Professor Mickel says Premier Annastacia Palaszczuk’s personal approval rating has soared on the back of her performance through the pandemic, and it appears to have also dragged up Labor’s overall primary vote to be even with the LNP on 37 per cent in the latest Newspoll.
“The rise in voter support seems to result from many Queenslanders being impressed with how the Premier has stood her ground on borders in the face of heavy criticism from the LNP and the Federal Government,” he said.
In particular, Professor Mickel said, older voters who might otherwise vote for the LNP may have been convinced to vote for Labor dur to their pandemic measures, and that was being reflected in the campaign.
“Both the Premier and Opposition Leader Deb Frecklington have been spending time a large amount of time on the southern and outer northern Gold Coast,” he said.
“Similar visits have occurred around Bribie Island and the southern end of the Sunshine Coast.
“Areas where there are significant numbers of low-income retirees could be vulnerable for the LNP and represent opportunities for Labor.”
There will be no Queensland specific renewable energy target under an LNP government.
In 2015, Annastacia Palaszczuk committed to generating 50 per cent of energy from renewable sources by 2030.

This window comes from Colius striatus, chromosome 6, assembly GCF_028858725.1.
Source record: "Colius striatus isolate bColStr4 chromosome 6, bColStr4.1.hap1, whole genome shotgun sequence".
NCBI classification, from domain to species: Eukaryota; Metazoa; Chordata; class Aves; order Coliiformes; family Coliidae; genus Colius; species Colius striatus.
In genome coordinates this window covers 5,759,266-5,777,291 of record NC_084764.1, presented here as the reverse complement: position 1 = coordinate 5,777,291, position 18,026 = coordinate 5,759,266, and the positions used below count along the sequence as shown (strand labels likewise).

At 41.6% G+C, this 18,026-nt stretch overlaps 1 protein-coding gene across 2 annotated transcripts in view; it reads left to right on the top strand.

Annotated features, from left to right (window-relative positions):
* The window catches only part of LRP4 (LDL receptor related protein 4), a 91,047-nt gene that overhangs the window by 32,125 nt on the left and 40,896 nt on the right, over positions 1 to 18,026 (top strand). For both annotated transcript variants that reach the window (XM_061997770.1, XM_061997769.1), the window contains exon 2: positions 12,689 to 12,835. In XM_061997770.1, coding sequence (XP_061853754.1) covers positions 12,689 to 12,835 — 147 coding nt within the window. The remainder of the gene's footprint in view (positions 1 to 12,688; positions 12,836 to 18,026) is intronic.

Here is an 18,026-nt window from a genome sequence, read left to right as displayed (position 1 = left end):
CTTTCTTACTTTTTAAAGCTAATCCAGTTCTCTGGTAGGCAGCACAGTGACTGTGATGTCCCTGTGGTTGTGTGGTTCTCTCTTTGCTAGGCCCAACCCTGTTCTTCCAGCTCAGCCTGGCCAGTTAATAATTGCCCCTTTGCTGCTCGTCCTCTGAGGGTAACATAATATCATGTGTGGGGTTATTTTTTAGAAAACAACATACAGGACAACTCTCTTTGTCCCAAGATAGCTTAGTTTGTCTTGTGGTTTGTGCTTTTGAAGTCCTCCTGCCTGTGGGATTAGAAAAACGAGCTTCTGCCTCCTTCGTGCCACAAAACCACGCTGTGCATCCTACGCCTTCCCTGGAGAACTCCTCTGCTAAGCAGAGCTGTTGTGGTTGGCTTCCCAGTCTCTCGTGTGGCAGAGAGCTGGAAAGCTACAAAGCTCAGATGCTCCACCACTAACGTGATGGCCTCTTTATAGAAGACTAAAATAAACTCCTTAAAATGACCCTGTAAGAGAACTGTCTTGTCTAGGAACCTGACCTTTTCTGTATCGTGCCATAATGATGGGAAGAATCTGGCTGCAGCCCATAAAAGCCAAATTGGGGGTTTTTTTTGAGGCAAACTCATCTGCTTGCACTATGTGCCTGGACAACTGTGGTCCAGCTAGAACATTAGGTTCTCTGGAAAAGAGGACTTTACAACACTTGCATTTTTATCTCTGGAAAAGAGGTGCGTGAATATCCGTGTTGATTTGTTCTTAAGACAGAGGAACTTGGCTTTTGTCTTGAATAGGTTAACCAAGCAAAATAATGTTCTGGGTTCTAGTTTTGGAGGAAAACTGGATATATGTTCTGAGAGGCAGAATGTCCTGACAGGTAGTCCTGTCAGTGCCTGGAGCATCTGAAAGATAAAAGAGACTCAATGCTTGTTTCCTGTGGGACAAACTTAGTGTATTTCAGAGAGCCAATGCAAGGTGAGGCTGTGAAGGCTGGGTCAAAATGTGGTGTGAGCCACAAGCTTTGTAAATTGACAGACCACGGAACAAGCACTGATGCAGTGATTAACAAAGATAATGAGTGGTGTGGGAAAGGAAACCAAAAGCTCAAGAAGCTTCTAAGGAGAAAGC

Renewables have jumped from about 7 per cent to 20 per cent since then.Ms Frecklington said: “The Palaszczuk Government doesn’t have a legislative target in Queensland either”.
“I support the federal government’s target… 23 per cent by 2030.”
The federal government does not actually have a renewable energy target.
It had already met its aim of producing an extra 33,000 Gigawatt hours from large-scale clean energy by 2020.
Ms Frecklington went on to clarify she supported the federal target to reduce emissions by 26-28 per cent by 2030.
The Queensland Greens have a target of 100 per cent renewable energy by 2030.
Deb Frecklington will be watching the AFL grand final at a pub in regional Queensland while Annastacia Palaszczuk plans to be at the Gabba on Saturday night.
The two leaders will be barracking for opposing sides when the Gabba hosts the AFL show down for the first time in history.
“I will be watching the AFL grand final with ordinary Queenslanders in the front bar of a pub somewhere in regional Queensland,” Ms Frecklington said.
“I know there is no Queensland team left in the grand final but my husband is a very big Geelong supporter so I suppose I will be supporting Jase and possibly going for Geelong.”
Asked if she would be attending the match, the Premier said “I hope so”.
“I will be supporting the Richmond Tigers,” Ms Palaszczuk said. “I wish the Lions had been there.
“The reason the AFL grand final is actually happening in Brisbane and in Queensland is because of our strong response.”
Conservative think-tank the Institute for Public Affairs has dusted off a call for Queensland to reinstate its upper house.
Queensland is the only unicameral state in Australian, meaning it only has a lower house, and doesn’t have an upper house to review legislation before it is passed, like the federal Senate or the Legislative Council in NSW and Victoria.
The upper house in Queensland was abolished in 1922 (by the Ryan Labor government) and the state has ticked along without one ever since.